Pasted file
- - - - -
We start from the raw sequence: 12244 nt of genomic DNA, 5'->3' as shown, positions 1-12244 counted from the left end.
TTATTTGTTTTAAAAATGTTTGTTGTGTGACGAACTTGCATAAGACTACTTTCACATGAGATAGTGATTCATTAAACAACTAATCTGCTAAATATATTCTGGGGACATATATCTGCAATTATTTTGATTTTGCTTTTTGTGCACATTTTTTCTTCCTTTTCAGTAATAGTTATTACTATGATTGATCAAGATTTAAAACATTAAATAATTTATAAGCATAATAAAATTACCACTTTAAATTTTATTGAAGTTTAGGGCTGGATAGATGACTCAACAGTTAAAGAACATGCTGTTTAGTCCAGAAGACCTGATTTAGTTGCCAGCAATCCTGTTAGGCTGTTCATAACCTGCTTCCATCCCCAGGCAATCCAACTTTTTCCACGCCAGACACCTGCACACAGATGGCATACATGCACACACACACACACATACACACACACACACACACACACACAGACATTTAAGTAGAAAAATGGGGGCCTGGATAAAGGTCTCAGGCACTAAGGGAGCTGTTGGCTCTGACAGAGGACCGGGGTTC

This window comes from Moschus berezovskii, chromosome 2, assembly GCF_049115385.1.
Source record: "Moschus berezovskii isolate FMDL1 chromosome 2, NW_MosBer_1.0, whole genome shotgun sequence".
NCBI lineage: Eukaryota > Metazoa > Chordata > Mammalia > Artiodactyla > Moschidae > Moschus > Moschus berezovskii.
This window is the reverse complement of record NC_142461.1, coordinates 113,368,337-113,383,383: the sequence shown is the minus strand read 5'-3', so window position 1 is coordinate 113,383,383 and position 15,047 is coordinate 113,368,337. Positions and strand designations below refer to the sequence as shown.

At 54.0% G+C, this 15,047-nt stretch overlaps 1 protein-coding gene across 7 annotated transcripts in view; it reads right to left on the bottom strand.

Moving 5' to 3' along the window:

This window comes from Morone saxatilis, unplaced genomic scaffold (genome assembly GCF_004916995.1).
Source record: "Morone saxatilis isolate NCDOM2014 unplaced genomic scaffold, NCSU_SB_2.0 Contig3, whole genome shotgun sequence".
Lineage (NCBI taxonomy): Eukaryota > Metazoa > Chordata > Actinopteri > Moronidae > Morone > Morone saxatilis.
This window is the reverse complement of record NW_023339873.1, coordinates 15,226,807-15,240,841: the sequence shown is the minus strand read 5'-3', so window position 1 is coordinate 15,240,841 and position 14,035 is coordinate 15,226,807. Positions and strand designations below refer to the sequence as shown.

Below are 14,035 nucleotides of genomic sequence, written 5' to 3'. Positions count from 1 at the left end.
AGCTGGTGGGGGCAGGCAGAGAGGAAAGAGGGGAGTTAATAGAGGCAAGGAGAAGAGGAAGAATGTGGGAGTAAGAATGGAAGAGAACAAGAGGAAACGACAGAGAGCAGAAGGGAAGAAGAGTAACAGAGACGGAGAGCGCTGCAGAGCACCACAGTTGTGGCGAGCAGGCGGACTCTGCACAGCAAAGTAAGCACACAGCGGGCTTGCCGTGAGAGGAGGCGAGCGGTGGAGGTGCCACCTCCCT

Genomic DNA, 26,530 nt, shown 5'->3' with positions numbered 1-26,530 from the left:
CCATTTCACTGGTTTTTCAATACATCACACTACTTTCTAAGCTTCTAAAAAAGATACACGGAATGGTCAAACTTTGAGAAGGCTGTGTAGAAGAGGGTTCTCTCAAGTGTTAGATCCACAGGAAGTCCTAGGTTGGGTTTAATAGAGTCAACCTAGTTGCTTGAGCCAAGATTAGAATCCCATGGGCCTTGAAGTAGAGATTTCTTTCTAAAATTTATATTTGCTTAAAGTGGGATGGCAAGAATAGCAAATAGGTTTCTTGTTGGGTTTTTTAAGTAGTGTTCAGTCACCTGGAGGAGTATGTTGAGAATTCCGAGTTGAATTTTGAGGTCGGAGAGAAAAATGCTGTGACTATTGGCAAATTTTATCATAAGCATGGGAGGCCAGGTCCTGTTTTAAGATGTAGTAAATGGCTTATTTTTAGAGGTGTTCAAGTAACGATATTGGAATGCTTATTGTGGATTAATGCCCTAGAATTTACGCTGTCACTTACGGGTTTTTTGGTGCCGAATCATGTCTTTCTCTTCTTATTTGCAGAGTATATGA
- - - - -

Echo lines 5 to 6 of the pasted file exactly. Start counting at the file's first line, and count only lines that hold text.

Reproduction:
NCBI lineage: Eukaryota > Metazoa > Chordata > Mammalia > Artiodactyla > Moschidae > Moschus > Moschus berezovskii.
This window is the reverse complement of record NC_142461.1, coordinates 113,368,337-113,383,383: the sequence shown is the minus strand read 5'-3', so window position 1 is coordinate 113,383,383 and position 15,047 is coordinate 113,368,337. Positions and strand designations below refer to the sequence as shown.